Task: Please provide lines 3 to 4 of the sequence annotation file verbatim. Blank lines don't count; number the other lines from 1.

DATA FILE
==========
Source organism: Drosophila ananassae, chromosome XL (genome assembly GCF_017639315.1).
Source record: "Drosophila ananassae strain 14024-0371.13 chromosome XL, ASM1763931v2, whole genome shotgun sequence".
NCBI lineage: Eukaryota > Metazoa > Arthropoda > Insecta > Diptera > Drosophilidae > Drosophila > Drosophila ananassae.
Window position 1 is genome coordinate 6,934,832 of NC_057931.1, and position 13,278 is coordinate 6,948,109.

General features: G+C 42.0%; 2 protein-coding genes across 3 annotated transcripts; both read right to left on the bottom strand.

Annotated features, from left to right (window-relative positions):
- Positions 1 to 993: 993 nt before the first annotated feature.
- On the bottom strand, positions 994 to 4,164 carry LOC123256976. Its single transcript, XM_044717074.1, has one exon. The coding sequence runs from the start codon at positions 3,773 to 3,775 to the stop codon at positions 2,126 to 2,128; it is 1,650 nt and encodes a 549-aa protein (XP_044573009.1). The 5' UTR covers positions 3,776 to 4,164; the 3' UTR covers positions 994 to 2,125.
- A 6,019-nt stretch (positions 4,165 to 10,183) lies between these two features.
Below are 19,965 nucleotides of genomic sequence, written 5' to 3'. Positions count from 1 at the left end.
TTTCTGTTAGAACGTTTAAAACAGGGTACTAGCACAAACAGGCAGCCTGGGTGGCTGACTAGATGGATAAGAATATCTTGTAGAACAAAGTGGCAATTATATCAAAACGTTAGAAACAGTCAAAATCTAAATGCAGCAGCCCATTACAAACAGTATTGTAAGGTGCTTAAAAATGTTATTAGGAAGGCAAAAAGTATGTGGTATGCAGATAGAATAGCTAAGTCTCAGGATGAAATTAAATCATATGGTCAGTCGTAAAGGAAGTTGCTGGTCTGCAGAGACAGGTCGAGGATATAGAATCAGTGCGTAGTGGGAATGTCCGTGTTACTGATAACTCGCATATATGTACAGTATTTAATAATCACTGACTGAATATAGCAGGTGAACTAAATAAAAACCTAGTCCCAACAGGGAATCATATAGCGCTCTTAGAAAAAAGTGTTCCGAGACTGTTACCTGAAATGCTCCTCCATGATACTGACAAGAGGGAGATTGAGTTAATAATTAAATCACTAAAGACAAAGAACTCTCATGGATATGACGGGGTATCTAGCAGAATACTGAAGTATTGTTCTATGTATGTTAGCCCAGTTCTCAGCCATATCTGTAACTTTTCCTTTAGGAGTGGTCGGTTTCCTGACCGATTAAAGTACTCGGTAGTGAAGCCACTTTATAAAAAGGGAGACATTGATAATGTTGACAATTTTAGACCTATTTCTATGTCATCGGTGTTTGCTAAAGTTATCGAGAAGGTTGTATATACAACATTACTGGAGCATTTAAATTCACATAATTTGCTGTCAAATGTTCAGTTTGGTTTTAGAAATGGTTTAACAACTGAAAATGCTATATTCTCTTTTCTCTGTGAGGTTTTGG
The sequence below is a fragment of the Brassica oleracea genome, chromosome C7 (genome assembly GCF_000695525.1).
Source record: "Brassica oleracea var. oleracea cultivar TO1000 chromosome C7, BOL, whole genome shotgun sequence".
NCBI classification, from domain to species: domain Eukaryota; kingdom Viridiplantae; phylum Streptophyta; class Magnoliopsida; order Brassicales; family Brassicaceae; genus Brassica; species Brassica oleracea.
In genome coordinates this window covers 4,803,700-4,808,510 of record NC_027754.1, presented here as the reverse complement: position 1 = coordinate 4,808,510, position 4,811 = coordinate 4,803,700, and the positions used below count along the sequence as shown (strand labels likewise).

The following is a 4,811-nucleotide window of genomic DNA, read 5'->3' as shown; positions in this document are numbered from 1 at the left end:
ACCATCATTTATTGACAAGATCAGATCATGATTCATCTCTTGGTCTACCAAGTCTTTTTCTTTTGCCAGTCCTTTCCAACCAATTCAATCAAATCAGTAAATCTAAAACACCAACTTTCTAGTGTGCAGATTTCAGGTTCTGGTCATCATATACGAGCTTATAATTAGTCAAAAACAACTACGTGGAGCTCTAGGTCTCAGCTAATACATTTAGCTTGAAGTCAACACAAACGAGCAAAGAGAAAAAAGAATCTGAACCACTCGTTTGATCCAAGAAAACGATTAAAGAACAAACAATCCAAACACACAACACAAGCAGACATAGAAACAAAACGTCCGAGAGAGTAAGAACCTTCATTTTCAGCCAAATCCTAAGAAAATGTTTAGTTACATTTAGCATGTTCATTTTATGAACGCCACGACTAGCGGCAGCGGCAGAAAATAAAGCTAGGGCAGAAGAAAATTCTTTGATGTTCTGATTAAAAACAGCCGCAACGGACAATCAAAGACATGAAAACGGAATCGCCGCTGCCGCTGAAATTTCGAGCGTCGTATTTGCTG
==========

NCBI lineage: Eukaryota > Metazoa > Arthropoda > Insecta > Diptera > Drosophilidae > Drosophila > Drosophila ananassae.
Window position 1 is genome coordinate 6,934,832 of NC_057931.1, and position 13,278 is coordinate 6,948,109.